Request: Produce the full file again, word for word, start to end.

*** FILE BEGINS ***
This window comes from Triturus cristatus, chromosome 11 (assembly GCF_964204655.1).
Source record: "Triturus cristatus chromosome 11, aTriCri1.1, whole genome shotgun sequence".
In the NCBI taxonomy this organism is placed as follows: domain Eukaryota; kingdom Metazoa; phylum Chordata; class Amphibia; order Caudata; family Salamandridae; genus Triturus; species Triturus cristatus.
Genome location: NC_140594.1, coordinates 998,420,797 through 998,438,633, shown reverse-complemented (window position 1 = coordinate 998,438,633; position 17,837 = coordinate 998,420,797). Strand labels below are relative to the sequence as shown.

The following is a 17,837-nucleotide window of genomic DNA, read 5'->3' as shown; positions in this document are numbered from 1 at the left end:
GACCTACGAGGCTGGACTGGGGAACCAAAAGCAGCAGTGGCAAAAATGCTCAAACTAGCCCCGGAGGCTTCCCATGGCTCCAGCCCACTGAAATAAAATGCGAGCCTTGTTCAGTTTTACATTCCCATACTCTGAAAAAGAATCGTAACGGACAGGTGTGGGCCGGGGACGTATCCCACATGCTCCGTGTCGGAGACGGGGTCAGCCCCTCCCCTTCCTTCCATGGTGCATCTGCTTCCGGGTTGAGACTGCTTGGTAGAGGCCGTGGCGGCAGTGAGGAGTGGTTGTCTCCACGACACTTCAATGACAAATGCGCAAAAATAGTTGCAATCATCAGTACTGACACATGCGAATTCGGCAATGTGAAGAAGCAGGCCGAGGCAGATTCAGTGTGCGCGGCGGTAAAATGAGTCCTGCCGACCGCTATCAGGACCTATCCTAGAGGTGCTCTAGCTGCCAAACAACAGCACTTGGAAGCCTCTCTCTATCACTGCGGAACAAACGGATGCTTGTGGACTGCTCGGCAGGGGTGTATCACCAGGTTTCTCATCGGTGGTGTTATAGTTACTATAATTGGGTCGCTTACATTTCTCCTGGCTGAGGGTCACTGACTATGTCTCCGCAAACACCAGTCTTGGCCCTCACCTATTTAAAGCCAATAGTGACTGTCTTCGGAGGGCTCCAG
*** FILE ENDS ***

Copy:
This window comes from Triturus cristatus, chromosome 11 (assembly GCF_964204655.1).
Source record: "Triturus cristatus chromosome 11, aTriCri1.1, whole genome shotgun sequence".
In the NCBI taxonomy this organism is placed as follows: domain Eukaryota; kingdom Metazoa; phylum Chordata; class Amphibia; order Caudata; family Salamandridae; genus Triturus; species Triturus cristatus.
Genome location: NC_140594.1, coordinates 998,420,797 through 998,438,633, shown reverse-complemented (window position 1 = coordinate 998,438,633; position 17,837 = coordinate 998,420,797). Strand labels below are relative to the sequence as shown.

The following is a 17,837-nucleotide window of genomic DNA, read 5'->3' as shown; positions in this document are numbered from 1 at the left end:
GACCTACGAGGCTGGACTGGGGAACCAAAAGCAGCAGTGGCAAAAATGCTCAAACTAGCCCCGGAGGCTTCCCATGGCTCCAGCCCACTGAAATAAAATGCGAGCCTTGTTCAGTTTTACATTCCCATACTCTGAAAAAGAATCGTAACGGACAGGTGTGGGCCGGGGACGTATCCCACATGCTCCGTGTCGGAGACGGGGTCAGCCCCTCCCCTTCCTTCCATGGTGCATCTGCTTCCGGGTTGAGACTGCTTGGTAGAGGCCGTGGCGGCAGTGAGGAGTGGTTGTCTCCACGACACTTCAATGACAAATGCGCAAAAATAGTTGCAATCATCAGTACTGACACATGCGAATTCGGCAATGTGAAGAAGCAGGCCGAGGCAGATTCAGTGTGCGCGGCGGTAAAATGAGTCCTGCCGACCGCTATCAGGACCTATCCTAGAGGTGCTCTAGCTGCCAAACAACAGCACTTGGAAGCCTCTCTCTATCACTGCGGAACAAACGGATGCTTGTGGACTGCTCGGCAGGGGTGTATCACCAGGTTTCTCATCGGTGGTGTTATAGTTACTATAATTGGGTCGCTTACATTTCTCCTGGCTGAGGGTCACTGACTATGTCTCCGCAAACACCAGTCTTGGCCCTCACCTATTTAAAGCCAATAGTGACTGTCTTCGGAGGGCTCCAG